Popcornflix, a free streaming site stocked with mostly old and obscure movies and TV shows, has nabbed exclusive rights to several films — its first exclusive content — including dramedy “The Lifeguard” starring Kristen Bell.
The ad-supported video site is owned by Screen Media Ventures, a New York-based independent distributor of movies with a catalog of more than 1,500. Compared with the likes of Netflix or Hulu, Popcornflix is minuscule: The company claims it garners an average of 25 million video impressions per month.
The exclusive streaming titles on Popcornflix are owned by Screen Media, which is hoping to monetize them on the free service in the absence of more lucrative deals with TV or SVOD distributors.
But it’s questionable if the exclusive material will boost Popcornflix’s traffic much, as “Lifeguard” may be the only movie in the bunch with a recognizable star. Others are family film “The Adventures of Mickey Matson and the Copperhead Treasure,” thrillers “Duress” and “The Expelled,” comedy “Eurotrapped” and horror movie “Red Line.”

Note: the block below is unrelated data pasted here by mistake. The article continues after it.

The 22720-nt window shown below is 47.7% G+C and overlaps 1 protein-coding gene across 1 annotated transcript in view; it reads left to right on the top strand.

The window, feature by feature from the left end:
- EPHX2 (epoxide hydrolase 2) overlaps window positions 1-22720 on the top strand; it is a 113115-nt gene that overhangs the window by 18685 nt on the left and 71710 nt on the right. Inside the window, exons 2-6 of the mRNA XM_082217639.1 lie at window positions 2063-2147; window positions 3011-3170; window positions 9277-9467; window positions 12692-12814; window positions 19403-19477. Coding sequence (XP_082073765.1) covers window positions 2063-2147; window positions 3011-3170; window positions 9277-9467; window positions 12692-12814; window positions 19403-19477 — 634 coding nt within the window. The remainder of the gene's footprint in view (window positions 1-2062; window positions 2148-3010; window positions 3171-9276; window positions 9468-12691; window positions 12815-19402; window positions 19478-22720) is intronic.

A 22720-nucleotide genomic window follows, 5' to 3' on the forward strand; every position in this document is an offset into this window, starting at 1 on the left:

In “Lifeguard,” which premiered at the 2013 Sundance Film Festival, a woman (Bell) shortly before her 30th birthday who moves back to her childhood home, where she assumes her old job as a lifeguard and starts a dangerous relationship with a teenager.
Popcornflix is available on multiple platforms, including iOS and Android devices, Roku, PlayStation, Xbox, Amazon Fire TV, and Samsung, Bravia, Panasonic and Google Smart TVs.
The service is not to be confused with Popcorn Time, the piracy streaming-video sites that shut down after the MPAA pursued legal action against the parties behind the project.